I found this great article called Cathedral Thinking. If you've ever been to any of these great buildings, you are amazed by the scale, the beauty, and the engineering that went into it. The Washington National Cathedral (pictured here) is a good example. It's just down the street from where I go to school a couple of times a year. It is a magnificent example of Gothic architecture and was voted one of the three most beautiful buildings in America by the American Institute of Architects (The Empire State Building was ranked No. 1, and the White House, No. 2; go here for the full list; the Mauna Kea Beach Hotel on the Big Island was the only Hawaii building listed)
The article pointed out that many of the great cathedrals were built in a span of time that exceeded the lifetime of any of the participants of the planners and original builders.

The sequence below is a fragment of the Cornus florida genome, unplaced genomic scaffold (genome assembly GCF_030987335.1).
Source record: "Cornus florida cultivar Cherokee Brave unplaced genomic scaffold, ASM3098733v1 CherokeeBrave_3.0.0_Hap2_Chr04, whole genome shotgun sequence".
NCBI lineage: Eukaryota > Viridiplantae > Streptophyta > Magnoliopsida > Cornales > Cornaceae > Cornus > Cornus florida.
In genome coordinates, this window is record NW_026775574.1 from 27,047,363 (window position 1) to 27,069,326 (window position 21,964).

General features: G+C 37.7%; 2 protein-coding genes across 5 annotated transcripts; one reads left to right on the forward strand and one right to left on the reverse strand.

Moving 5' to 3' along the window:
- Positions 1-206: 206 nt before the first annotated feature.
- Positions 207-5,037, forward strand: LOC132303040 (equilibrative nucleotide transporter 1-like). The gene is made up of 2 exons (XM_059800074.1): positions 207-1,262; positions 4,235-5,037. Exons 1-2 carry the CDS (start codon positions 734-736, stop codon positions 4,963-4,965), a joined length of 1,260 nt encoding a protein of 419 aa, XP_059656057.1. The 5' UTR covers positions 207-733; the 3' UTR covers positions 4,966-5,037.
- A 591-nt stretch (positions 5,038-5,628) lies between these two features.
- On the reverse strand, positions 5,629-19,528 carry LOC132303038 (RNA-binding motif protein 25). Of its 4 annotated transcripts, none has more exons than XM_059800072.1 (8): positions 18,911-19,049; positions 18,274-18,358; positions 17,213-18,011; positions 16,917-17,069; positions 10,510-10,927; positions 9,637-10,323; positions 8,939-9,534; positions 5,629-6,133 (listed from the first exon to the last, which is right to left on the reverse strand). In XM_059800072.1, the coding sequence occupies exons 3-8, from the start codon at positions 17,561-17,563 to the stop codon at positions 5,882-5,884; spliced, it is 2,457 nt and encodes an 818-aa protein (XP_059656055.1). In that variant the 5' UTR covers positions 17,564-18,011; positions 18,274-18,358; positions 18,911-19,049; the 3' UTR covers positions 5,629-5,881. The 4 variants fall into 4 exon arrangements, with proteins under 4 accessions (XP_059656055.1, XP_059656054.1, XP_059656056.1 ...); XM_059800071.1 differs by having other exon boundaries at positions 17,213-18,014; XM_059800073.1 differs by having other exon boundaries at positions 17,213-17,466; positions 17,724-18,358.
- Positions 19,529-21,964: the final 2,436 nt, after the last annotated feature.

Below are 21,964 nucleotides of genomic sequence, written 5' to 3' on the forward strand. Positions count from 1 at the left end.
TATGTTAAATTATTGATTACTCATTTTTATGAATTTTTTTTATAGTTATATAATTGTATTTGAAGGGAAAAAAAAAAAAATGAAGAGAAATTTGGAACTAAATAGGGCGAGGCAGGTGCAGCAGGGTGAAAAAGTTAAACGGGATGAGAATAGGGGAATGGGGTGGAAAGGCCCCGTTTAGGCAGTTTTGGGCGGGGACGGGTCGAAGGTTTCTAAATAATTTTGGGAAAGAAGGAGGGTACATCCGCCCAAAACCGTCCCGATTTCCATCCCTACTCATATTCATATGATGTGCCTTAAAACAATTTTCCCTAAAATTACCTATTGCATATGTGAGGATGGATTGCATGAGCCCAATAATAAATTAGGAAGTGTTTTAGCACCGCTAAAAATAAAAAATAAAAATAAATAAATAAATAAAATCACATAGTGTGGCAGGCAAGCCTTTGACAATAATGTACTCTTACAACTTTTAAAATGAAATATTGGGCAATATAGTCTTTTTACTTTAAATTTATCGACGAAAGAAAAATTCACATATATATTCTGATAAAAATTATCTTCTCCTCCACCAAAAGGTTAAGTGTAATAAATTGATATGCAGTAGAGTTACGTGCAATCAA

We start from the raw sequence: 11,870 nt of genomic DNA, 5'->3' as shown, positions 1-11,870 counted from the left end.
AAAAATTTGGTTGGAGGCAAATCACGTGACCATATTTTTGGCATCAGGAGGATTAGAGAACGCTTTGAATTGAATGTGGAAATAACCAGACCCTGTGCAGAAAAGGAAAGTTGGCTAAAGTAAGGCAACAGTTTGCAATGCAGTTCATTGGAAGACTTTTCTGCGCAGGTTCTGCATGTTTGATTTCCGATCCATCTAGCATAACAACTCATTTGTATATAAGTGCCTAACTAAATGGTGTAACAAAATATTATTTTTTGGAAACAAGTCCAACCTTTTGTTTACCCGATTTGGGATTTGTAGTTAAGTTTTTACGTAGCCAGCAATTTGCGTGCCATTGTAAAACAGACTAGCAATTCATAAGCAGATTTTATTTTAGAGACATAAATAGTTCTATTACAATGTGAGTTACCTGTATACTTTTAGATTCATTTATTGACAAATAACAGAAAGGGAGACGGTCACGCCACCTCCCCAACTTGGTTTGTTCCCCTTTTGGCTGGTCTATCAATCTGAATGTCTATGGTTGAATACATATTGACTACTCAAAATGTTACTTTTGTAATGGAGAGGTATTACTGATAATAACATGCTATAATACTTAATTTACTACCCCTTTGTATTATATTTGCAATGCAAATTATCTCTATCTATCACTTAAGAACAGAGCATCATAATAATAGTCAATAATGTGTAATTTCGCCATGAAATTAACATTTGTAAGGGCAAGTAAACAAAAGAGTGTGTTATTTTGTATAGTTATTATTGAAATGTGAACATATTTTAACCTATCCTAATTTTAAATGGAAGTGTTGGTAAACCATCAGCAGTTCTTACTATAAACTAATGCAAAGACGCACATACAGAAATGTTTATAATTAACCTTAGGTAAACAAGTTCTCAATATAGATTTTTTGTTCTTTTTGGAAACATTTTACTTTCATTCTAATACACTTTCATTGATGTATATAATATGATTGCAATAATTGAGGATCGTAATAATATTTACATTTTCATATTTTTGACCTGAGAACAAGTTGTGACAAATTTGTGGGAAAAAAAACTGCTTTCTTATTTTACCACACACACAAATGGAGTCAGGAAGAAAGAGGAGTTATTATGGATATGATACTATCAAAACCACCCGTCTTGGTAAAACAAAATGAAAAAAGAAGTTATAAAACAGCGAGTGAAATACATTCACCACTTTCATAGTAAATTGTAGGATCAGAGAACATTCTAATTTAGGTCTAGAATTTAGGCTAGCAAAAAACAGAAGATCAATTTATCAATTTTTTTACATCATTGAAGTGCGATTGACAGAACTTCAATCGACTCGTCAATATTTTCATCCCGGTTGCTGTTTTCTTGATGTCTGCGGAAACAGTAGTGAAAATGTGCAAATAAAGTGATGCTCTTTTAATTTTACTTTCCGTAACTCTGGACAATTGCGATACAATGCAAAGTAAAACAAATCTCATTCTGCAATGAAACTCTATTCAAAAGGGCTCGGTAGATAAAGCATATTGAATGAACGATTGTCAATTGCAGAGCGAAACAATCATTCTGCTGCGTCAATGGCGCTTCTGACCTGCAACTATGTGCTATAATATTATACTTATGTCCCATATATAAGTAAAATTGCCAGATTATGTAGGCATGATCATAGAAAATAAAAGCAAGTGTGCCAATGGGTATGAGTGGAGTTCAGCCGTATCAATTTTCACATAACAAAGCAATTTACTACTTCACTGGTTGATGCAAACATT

For example, the Washington National Cathedral was first envisioned with the setting aside of land for a national church in 1792. Plans to build the cathedral weren't renewed until 1891, and construction didn't begin until 1907. The cathedral was completed in 1990. This means that 198 years passed from the beginning of the vision to its completion.
The people who first thought about building the cathedral knew that they might never see their ideas and dreams come to complete fruition in their lifetimes. That did not keep them from going ahead and putting this dream into reality. They wanted to build a place that would serve untold generations of people.
In anything in life, I think that cathedral thinking is important. Our thinking, planning, and dreaming should have the future in mind - what we do now will affect future generations, for good and for bad.
May what we do be remembered as something that was a blessing.